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No Time to Be Young: The Economic Prospects for Large Cohorts in the United States

Author

Listed:
  • James P. Smith

    (RAND)

  • Finis Welch

    (Welch & Associates)

Abstract

This paper concentrates on the economic experiences of the baby-boom cohorts. We first document their early career experience and demonstrate that indeed this was no time to be young. We then offer reasons why cohort size may be important and note which people, within a cohort, are most likely to be adversely affected. We estimate the magnitude of cohort size effects on earnings potential throughout the work career.

Suggested Citation

  • James P. Smith & Finis Welch, 2004. "No Time to Be Young: The Economic Prospects for Large Cohorts in the United States," Labor and Demography 0403005, EconWPA.
  • Handle: RePEc:wpa:wuwpla:0403005
    Note: Type of Document - pdf; pages: 13. Population and Development Review, Volume 7, Number 1, March 1981, pp. 71-84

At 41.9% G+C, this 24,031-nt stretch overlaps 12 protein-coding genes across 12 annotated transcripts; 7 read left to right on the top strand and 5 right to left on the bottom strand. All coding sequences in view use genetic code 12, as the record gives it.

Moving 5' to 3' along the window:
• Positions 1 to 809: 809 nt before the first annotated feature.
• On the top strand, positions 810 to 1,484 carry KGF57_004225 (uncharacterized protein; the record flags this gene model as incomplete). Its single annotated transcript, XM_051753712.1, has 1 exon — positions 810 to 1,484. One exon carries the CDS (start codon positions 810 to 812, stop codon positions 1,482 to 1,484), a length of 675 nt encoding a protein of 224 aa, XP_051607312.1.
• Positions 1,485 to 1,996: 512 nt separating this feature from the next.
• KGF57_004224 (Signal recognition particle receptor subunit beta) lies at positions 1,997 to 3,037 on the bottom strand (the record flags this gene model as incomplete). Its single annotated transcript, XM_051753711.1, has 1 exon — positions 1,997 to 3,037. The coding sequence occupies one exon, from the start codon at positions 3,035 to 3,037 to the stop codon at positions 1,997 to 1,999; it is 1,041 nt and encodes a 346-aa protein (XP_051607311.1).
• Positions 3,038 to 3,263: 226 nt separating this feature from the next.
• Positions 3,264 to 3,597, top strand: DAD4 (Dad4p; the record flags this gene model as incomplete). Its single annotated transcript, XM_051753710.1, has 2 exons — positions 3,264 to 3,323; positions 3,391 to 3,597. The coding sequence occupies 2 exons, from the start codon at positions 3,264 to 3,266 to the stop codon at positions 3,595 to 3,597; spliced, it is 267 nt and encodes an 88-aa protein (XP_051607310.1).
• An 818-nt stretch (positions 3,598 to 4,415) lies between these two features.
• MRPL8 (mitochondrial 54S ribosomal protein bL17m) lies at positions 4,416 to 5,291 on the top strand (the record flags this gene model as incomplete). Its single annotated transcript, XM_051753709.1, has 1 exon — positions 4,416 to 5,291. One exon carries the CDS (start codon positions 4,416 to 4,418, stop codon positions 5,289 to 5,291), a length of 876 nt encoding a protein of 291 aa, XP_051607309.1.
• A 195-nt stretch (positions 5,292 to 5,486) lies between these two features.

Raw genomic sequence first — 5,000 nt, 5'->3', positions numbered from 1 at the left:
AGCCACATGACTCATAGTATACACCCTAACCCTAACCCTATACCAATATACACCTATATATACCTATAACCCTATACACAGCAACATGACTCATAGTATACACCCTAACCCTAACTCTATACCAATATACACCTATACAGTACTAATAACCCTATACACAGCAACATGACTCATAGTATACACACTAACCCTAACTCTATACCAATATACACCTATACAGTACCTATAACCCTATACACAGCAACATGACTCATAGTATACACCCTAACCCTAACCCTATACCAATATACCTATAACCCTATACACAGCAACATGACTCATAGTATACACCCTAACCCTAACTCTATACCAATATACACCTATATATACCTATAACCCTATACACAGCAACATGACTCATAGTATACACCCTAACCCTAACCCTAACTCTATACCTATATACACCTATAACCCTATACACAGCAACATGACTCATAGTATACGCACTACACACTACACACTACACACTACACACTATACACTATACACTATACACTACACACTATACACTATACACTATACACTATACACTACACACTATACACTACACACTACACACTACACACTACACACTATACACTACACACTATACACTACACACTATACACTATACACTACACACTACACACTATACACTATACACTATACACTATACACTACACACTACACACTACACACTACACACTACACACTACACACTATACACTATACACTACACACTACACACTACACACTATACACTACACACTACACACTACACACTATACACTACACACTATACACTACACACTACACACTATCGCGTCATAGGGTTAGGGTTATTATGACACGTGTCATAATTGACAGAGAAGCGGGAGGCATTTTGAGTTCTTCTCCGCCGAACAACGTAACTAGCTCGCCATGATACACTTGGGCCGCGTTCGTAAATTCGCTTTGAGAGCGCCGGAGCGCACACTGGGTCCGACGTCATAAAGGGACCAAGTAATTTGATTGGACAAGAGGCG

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    File URL: http://econwpa.repec.org/eps/lab/papers/0403/0403005.pdf
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    Cited by:

    1. David E. Bloom & Richard B. Freeman, 1986. "The "Youth Problem": Age or Generational Crowding?," NBER Working Papers 1829, National Bureau of Economic Research, Inc.
    2. Tim Slack & Leif Jensen, 2008. "Birth and Fortune Revisited: A Cohort Analysis of Underemployment, 1974–2004," Population Research and Policy Review, Springer;Southern Demographic Association (SDA), vol. 27(6), pages 729-749, December.

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    JEL classification:

    • J - Labor and Demographic Economics

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